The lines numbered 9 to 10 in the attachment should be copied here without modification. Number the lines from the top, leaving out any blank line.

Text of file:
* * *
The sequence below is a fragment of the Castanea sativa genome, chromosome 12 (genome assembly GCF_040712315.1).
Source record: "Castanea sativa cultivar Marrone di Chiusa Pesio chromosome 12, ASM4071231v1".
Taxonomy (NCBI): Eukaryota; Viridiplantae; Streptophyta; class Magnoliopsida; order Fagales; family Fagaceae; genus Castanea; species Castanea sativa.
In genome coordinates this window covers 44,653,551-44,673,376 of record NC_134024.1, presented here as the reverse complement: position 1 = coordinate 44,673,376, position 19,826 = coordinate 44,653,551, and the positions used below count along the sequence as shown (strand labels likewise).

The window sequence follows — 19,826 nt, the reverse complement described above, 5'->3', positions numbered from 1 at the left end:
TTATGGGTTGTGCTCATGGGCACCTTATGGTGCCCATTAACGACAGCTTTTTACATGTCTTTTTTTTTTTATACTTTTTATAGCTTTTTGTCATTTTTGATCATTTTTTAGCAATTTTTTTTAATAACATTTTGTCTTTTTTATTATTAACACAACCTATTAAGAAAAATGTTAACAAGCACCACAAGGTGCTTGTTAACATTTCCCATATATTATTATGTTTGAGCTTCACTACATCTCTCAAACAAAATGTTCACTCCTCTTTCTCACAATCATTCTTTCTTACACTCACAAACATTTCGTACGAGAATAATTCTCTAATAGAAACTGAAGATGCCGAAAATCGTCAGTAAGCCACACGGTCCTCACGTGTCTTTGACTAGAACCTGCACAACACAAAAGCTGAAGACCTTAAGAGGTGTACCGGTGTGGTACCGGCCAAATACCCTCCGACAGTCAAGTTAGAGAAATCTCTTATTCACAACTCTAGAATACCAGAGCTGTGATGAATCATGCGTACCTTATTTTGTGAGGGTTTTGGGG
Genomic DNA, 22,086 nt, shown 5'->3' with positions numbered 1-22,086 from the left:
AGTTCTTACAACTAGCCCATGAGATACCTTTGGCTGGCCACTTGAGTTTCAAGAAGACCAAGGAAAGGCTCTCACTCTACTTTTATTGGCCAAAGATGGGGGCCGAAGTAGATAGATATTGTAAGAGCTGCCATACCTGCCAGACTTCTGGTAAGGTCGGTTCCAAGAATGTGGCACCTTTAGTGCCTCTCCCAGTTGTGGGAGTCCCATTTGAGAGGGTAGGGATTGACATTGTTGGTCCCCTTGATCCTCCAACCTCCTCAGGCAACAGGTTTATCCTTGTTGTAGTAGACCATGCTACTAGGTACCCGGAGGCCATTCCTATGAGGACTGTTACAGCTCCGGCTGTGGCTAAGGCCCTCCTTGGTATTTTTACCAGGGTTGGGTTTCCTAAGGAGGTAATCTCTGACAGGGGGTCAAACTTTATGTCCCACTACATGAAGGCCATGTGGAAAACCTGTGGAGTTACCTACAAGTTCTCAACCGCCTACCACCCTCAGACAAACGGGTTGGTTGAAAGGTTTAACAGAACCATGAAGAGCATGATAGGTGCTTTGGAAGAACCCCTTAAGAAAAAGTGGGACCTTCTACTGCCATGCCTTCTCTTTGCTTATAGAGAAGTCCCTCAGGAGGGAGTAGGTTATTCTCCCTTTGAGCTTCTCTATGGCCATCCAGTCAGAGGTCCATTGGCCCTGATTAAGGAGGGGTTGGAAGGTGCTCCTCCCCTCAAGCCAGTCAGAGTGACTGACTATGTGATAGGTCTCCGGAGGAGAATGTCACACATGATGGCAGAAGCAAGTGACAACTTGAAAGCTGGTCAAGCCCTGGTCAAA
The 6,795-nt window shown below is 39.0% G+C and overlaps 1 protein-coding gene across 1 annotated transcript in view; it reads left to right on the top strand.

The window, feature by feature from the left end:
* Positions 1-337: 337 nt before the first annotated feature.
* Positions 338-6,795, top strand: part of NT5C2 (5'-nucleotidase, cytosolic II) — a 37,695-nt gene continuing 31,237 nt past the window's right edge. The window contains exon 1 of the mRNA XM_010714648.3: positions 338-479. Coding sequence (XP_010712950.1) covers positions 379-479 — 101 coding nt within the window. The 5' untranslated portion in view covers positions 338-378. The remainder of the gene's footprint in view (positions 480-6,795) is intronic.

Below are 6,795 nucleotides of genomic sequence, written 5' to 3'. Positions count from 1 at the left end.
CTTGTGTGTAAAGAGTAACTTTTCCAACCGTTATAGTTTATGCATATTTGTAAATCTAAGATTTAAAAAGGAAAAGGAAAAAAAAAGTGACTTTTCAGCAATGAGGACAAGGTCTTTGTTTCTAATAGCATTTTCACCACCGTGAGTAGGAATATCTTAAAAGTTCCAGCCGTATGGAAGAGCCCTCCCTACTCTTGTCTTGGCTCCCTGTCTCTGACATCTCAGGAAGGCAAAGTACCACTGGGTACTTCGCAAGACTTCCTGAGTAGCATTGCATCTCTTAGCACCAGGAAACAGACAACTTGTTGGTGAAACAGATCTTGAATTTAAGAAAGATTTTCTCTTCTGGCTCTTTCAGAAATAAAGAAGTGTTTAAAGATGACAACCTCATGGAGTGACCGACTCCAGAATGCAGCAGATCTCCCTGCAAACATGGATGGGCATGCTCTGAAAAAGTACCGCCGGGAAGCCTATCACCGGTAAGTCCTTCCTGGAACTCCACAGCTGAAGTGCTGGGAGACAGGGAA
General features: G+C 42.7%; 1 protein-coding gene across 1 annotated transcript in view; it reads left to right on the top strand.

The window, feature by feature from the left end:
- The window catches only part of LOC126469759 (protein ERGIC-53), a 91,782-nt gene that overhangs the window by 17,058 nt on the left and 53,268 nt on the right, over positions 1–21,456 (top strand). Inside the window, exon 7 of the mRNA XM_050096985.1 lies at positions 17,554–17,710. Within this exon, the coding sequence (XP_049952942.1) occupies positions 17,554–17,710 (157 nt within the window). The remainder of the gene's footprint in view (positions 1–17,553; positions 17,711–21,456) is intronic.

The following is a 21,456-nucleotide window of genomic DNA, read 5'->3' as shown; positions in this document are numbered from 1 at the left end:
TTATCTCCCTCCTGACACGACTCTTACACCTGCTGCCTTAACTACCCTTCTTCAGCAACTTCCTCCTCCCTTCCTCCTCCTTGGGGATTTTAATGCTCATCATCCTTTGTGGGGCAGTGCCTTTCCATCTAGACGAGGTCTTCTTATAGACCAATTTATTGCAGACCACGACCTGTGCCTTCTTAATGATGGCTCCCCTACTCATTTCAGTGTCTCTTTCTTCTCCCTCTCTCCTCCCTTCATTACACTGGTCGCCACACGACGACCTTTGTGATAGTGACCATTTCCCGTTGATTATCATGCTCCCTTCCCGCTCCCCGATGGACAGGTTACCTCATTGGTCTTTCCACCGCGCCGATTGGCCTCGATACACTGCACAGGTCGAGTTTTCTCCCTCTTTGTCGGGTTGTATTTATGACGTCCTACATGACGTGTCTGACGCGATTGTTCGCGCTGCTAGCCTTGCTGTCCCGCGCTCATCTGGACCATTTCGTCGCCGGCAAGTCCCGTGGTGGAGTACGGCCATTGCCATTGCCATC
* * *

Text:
The 6,795-nt window shown below is 39.0% G+C and overlaps 1 protein-coding gene across 1 annotated transcript in view; it reads left to right on the top strand.

The window, feature by feature from the left end: